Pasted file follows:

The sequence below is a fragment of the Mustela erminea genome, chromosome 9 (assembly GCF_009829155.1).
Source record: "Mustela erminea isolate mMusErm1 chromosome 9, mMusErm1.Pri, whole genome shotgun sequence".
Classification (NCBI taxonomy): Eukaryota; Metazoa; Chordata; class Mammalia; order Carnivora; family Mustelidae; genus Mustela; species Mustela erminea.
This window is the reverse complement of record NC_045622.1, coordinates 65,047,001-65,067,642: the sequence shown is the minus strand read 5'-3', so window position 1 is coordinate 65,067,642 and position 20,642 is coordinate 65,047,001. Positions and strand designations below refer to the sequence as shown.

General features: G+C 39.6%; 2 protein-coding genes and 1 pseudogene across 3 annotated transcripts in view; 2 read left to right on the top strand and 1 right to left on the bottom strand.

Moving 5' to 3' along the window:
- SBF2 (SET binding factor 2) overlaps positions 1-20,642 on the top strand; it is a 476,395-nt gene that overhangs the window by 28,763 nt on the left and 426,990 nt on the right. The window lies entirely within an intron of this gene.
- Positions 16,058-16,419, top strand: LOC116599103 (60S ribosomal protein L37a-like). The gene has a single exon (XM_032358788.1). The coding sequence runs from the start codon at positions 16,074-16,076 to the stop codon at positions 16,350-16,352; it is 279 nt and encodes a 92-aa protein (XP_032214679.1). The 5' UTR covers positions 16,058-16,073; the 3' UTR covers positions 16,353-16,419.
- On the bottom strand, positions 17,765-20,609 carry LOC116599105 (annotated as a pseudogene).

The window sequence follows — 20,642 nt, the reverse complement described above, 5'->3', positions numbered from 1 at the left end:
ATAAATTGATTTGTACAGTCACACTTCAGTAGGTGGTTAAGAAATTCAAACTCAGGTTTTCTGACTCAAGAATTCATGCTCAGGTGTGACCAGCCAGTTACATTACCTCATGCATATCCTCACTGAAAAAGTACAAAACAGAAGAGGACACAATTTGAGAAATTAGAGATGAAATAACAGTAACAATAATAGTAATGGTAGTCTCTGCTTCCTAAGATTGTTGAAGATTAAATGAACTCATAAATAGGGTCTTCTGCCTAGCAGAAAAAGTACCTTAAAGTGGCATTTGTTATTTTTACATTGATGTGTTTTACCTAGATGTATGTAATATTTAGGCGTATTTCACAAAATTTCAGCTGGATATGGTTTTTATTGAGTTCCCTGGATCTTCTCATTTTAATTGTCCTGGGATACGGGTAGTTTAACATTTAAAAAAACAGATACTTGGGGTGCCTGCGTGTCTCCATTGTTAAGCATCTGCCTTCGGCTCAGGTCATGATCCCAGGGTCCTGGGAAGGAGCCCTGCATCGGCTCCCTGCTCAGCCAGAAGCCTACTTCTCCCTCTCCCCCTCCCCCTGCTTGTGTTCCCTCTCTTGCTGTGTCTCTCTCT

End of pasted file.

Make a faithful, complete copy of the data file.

The sequence below is a fragment of the Mustela erminea genome, chromosome 9 (assembly GCF_009829155.1).
Source record: "Mustela erminea isolate mMusErm1 chromosome 9, mMusErm1.Pri, whole genome shotgun sequence".
Classification (NCBI taxonomy): Eukaryota; Metazoa; Chordata; class Mammalia; order Carnivora; family Mustelidae; genus Mustela; species Mustela erminea.
This window is the reverse complement of record NC_045622.1, coordinates 65,047,001-65,067,642: the sequence shown is the minus strand read 5'-3', so window position 1 is coordinate 65,067,642 and position 20,642 is coordinate 65,047,001. Positions and strand designations below refer to the sequence as shown.

General features: G+C 39.6%; 2 protein-coding genes and 1 pseudogene across 3 annotated transcripts in view; 2 read left to right on the top strand and 1 right to left on the bottom strand.

Moving 5' to 3' along the window:
- SBF2 (SET binding factor 2) overlaps positions 1-20,642 on the top strand; it is a 476,395-nt gene that overhangs the window by 28,763 nt on the left and 426,990 nt on the right. The window lies entirely within an intron of this gene.
- Positions 16,058-16,419, top strand: LOC116599103 (60S ribosomal protein L37a-like). The gene has a single exon (XM_032358788.1). The coding sequence runs from the start codon at positions 16,074-16,076 to the stop codon at positions 16,350-16,352; it is 279 nt and encodes a 92-aa protein (XP_032214679.1). The 5' UTR covers positions 16,058-16,073; the 3' UTR covers positions 16,353-16,419.
- On the bottom strand, positions 17,765-20,609 carry LOC116599105 (annotated as a pseudogene).

The window sequence follows — 20,642 nt, the reverse complement described above, 5'->3', positions numbered from 1 at the left end:
ATAAATTGATTTGTACAGTCACACTTCAGTAGGTGGTTAAGAAATTCAAACTCAGGTTTTCTGACTCAAGAATTCATGCTCAGGTGTGACCAGCCAGTTACATTACCTCATGCATATCCTCACTGAAAAAGTACAAAACAGAAGAGGACACAATTTGAGAAATTAGAGATGAAATAACAGTAACAATAATAGTAATGGTAGTCTCTGCTTCCTAAGATTGTTGAAGATTAAATGAACTCATAAATAGGGTCTTCTGCCTAGCAGAAAAAGTACCTTAAAGTGGCATTTGTTATTTTTACATTGATGTGTTTTACCTAGATGTATGTAATATTTAGGCGTATTTCACAAAATTTCAGCTGGATATGGTTTTTATTGAGTTCCCTGGATCTTCTCATTTTAATTGTCCTGGGATACGGGTAGTTTAACATTTAAAAAAACAGATACTTGGGGTGCCTGCGTGTCTCCATTGTTAAGCATCTGCCTTCGGCTCAGGTCATGATCCCAGGGTCCTGGGAAGGAGCCCTGCATCGGCTCCCTGCTCAGCCAGAAGCCTACTTCTCCCTCTCCCCCTCCCCCTGCTTGTGTTCCCTCTCTTGCTGTGTCTCTCTCT